Can your business survive this sudden scandal? Author Eric Dezenhall says yes, but you need to proceed with caution. In his new book "Glass Jaw" he explains.
Sometime overnight, your world exploded.
Everything was fine when you left work yesterday. Never was heard a discouraging word all evening. But while you were sleeping, some snarky comments were posted on social media, and it went viral. Now you've got a mess to tamp down, apologies to make, and a reputation to protect.
But where do you begin? Can your business survive this sudden scandal? Author Eric Dezenhall says yes, but you need to proceed with caution. In his new book Glass Jaw he explains.
Your business is not indestructible.
Maybe it used to be. Maybe, in a world long gone, it would've been iron-strong but today, your company is more fragile than you think it is. It's altogether too easy for someone to hurt what you've built-and if, as they say in pugilistic circles, you can't take a punch, then you have a glass jaw.
For the most part, we can thank the Internet for this. Today, mistakes and rumors live online permanently, comments can be posted anonymously, web-based criticism may be unnecessarily vicious, and scandal-lovers really don't care if the allegations are true or not.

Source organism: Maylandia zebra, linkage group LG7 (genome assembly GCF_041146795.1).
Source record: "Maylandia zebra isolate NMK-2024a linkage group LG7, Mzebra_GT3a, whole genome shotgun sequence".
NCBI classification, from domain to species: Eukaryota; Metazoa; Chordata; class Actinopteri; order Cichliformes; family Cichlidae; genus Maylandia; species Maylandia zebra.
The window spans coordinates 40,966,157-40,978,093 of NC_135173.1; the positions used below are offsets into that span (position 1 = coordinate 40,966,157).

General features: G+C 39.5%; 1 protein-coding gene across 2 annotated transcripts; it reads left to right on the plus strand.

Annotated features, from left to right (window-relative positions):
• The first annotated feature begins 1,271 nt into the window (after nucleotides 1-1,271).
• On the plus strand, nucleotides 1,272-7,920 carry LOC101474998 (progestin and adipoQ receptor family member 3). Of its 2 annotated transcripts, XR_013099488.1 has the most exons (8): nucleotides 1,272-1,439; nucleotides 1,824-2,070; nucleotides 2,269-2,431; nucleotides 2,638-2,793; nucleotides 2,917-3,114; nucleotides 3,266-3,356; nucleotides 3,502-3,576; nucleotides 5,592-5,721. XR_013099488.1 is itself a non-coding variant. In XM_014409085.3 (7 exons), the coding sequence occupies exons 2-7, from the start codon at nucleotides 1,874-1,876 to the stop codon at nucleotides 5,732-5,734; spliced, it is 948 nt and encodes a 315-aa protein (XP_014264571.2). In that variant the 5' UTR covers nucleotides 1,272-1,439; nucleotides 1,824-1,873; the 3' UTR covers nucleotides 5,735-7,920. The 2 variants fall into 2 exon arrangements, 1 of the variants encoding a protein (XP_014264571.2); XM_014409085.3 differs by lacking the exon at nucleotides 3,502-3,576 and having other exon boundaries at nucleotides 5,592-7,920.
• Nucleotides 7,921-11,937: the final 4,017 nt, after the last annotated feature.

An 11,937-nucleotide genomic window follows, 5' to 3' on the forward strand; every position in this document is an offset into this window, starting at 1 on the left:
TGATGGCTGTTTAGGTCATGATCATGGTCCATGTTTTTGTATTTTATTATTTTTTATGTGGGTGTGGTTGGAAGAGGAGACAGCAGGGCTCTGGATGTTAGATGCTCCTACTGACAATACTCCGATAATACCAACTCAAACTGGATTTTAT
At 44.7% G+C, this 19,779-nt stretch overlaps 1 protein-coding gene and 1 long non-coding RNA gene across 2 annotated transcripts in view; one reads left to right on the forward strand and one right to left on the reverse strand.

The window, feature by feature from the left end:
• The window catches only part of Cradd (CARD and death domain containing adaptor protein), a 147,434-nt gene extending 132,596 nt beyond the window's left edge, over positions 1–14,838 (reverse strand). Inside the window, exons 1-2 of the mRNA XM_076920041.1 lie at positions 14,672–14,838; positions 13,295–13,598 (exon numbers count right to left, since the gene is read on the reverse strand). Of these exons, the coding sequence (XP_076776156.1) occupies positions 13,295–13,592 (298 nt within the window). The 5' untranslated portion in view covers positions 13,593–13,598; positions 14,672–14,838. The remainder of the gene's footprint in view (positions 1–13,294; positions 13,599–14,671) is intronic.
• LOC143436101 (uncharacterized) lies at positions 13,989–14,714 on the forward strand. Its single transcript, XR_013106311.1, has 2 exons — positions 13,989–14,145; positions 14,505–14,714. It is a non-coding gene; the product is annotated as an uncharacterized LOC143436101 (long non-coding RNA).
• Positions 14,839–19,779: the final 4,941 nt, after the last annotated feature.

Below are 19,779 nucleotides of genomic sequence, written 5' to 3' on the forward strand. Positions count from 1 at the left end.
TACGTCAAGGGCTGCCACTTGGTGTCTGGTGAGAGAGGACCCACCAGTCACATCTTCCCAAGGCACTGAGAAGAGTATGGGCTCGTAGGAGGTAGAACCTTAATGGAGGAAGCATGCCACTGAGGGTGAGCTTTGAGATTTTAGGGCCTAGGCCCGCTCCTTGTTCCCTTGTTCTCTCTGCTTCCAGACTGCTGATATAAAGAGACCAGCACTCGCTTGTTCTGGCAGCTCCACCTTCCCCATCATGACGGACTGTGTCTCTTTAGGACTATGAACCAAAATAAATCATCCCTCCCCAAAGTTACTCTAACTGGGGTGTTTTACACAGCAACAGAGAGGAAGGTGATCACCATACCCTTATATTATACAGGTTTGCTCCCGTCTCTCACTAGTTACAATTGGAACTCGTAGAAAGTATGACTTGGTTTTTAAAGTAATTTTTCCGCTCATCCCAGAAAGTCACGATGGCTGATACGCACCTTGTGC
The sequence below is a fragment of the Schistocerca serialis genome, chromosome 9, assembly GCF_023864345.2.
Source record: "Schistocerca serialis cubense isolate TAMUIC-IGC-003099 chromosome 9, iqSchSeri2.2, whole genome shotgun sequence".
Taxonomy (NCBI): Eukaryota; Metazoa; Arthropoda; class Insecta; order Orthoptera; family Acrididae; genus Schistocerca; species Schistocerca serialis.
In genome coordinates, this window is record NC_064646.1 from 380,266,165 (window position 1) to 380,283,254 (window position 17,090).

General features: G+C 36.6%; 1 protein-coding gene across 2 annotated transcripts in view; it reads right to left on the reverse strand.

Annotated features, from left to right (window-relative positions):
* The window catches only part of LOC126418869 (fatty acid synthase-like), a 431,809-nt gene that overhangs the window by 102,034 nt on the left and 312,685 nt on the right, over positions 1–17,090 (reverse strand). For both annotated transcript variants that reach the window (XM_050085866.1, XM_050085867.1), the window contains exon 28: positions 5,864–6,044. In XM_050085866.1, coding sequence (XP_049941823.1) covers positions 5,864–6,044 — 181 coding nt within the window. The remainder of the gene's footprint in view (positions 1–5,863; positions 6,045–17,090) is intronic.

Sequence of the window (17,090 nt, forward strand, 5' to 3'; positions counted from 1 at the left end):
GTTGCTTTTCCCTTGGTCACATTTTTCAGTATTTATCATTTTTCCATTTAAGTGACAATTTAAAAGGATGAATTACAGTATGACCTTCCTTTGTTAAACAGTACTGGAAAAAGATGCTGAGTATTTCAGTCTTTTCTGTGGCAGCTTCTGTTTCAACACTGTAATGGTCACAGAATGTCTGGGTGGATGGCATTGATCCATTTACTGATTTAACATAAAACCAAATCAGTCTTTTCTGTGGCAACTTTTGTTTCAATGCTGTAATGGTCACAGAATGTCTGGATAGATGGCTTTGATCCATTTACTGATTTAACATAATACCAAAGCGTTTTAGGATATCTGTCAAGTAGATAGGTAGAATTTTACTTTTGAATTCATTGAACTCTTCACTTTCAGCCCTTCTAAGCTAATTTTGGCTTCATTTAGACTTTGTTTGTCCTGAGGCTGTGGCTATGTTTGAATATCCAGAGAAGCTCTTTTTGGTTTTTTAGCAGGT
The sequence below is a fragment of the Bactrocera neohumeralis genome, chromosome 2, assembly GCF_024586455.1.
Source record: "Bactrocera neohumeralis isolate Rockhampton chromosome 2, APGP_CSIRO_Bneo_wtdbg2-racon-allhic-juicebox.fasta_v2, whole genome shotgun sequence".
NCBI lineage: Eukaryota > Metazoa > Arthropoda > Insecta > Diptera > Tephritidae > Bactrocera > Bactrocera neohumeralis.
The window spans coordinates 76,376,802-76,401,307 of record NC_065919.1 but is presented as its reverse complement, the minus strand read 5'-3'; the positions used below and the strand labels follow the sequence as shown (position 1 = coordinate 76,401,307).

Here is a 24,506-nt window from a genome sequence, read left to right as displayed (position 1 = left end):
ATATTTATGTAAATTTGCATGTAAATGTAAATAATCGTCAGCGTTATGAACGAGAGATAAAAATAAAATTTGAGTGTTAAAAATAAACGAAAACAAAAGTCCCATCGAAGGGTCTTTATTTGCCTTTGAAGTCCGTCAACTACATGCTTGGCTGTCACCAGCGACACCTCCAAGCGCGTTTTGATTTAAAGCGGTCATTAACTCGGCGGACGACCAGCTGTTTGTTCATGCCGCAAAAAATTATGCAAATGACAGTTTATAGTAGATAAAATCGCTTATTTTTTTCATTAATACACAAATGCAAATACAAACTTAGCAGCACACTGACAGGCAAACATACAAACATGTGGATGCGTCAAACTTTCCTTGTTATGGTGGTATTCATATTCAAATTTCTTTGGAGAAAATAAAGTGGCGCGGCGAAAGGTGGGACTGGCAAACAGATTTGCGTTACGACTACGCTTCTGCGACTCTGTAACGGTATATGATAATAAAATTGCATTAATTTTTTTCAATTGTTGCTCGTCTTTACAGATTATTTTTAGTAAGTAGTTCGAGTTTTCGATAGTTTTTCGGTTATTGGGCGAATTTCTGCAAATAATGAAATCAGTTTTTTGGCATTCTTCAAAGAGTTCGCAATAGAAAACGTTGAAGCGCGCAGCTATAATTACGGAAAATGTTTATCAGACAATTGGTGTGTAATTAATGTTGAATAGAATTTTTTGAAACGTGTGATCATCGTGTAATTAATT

Starting today, when it comes to your business's reputation, remember that electronic communication lasts forever and that "there are cameras everywhere." Understand that social media can be your enemy as well as your friend. Know the "ingredients of a scandal," and forget about trying to "manage" a problem.
Above all, remember that "Realism is the main ingredient in a survival cocktail."
I can't think of a whole lot of things worse than waking up to a scandal-especially if it was a groundless attack from out of the blue. What's perhaps scariest is that it can easily happen-and Glass Jaw explains what to do.
Author Eric Dezenhall once worked in the White House and that gives his words a definite weight. He's blunt and commonsensical here but with a sureness that's almost calming. He offers advice on standing up, shutting up, and cleaning up.
For anyone who runs a business today, Glass Jaw is good ammo.